An autographed official NASA photograph of McCartney

On July 17, Forrest McCartney, former NASA Kennedy Space Center Director and retired Air Force Lt. General, died of cancer. He was 81 years old. McCartney is survived by his wife Rose, daughters Worthy McCartney and Margaret Sizemore and three granddaughters. His family was with him at the time of his death.

“In the 50-year history of Kennedy Space Center there have been only 10 directors. Forrest McCartney was one of the finest,” said NASA Administrator Charles Bolden after McCartney’s death.

McCartney presided over Kennedy at one of the most difficult moments of its history. Three months after the 1986 Space Shuttle Challenger disaster, McCartney was charged with getting a demoralized work force on track to prepare for a return to flight. McCartney tackled his job by paying attention to the little things. “They were such a competent team,” he told Florida Today in a recent interview. “If you get them what they need, and let them do what they do best, things will go right.” McCartney got them what they needed, down to widening the highway many employees travelled to work so they wouldn’t arrive frustrated by traffic and ensuring flags were flying at all employee entrances to lift their spirits. More substantially, McCartney prioritized clarifying chain of command for Shuttle launches, one of the issues identified by post-Challenger investigations. He is credited with ensuring that Kennedy Space Center, rather than one of NASA’s other center, would have the last word when it came to launch decisions. “Whether we roll — that was our decision to make. And that was a constant fight, you know. But I think we wore them down,” McCartney said of that time. He succeeded, presiding over Space Shuttle Discovery‘s 1988 launch before retiring from the post in 1991, partically due to friction with other NASA officials over some of his stances.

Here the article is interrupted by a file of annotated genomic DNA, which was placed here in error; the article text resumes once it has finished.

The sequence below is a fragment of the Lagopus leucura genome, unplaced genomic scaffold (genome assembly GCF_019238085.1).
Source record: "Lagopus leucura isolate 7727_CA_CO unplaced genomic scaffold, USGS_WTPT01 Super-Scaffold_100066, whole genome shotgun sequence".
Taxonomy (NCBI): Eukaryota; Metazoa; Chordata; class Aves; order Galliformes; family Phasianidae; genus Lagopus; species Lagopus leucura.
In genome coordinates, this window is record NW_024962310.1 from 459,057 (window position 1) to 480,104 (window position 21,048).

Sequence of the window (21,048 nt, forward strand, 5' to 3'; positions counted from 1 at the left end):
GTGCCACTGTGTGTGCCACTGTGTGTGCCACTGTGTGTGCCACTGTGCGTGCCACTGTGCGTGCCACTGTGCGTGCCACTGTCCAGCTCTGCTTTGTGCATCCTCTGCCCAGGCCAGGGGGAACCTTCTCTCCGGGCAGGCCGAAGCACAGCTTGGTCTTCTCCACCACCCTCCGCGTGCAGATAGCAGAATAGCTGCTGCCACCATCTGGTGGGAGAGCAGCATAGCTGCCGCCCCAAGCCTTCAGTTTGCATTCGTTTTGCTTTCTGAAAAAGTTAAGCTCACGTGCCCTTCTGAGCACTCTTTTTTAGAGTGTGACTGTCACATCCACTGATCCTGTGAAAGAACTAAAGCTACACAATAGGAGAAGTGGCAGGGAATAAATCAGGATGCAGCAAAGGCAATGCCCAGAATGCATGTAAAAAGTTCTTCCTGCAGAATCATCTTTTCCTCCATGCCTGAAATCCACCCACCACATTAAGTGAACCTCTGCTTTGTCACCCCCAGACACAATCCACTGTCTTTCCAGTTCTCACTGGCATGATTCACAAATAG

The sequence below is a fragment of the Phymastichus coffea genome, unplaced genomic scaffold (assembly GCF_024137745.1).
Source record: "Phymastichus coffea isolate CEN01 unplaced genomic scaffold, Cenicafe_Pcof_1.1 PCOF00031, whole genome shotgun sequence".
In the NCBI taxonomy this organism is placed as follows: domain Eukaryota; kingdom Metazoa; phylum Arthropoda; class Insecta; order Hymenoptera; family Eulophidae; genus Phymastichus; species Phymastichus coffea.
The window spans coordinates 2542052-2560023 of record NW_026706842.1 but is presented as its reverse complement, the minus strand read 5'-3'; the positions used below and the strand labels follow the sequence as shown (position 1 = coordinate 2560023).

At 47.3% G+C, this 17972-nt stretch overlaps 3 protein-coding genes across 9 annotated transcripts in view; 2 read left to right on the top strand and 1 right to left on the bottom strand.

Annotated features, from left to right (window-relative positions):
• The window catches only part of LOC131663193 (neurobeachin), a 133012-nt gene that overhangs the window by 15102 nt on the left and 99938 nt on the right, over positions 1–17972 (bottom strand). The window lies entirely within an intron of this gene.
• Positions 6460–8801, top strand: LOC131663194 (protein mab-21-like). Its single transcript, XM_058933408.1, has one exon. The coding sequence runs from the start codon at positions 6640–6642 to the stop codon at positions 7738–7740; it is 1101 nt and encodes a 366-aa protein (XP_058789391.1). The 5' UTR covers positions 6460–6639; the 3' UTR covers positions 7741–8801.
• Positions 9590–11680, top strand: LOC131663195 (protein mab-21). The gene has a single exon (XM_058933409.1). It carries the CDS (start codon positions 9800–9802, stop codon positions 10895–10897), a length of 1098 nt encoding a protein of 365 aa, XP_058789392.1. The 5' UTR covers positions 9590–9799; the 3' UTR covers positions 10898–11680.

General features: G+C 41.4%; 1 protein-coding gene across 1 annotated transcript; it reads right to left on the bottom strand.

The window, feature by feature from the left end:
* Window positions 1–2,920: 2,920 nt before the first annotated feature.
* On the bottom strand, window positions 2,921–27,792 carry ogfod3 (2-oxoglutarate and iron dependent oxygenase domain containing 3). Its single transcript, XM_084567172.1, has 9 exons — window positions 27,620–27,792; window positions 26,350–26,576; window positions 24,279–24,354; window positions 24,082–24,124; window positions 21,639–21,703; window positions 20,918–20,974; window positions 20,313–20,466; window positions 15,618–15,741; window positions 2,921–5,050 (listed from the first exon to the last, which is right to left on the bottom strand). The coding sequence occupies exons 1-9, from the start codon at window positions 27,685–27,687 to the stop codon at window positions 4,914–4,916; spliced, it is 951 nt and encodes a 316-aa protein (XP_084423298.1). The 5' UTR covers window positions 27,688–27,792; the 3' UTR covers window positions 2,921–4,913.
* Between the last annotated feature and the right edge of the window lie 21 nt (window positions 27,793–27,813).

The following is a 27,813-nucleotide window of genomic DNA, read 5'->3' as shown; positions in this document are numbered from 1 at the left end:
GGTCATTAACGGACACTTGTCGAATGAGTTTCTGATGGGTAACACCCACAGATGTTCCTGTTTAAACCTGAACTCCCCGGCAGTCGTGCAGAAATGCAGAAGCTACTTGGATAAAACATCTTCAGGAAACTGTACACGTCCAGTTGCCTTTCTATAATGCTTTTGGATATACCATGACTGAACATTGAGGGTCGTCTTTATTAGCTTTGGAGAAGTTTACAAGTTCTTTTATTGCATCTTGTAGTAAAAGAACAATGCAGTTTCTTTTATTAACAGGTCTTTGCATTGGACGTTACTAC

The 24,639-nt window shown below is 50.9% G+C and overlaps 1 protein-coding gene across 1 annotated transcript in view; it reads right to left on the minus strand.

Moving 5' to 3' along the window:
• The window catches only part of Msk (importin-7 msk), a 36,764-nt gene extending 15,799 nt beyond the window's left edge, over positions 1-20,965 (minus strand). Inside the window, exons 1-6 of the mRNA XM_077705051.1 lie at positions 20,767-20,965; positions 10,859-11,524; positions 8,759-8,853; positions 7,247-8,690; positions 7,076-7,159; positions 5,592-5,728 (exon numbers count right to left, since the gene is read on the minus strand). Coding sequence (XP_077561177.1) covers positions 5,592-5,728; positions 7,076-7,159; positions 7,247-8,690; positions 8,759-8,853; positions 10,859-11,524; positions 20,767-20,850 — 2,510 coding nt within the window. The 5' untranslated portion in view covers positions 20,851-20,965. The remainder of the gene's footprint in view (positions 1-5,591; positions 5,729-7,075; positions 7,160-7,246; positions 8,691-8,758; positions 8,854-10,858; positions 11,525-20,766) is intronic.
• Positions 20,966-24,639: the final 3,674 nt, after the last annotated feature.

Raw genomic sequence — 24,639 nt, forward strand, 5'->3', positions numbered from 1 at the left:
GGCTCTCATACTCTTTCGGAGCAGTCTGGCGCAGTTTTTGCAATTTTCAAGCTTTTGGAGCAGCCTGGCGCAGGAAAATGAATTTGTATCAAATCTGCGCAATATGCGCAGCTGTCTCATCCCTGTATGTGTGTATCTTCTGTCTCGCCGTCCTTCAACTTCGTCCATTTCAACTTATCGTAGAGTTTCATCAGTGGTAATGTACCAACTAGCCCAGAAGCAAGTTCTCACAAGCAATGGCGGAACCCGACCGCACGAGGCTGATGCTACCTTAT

Prior to NASA, McCartney had a fruitful career in research and development with the US Air Force where he played a key role in getting the first reconnaisance satellites into orbit. “I’m not a typical military fellow,” McCartney said in an oral history. “I came in the military and I got into the R&D business and the space business and I never did anything else.”

The following biography of McCartney was filmed in honor of his receipt of Auburn University’s Lifetime Achievement Award.


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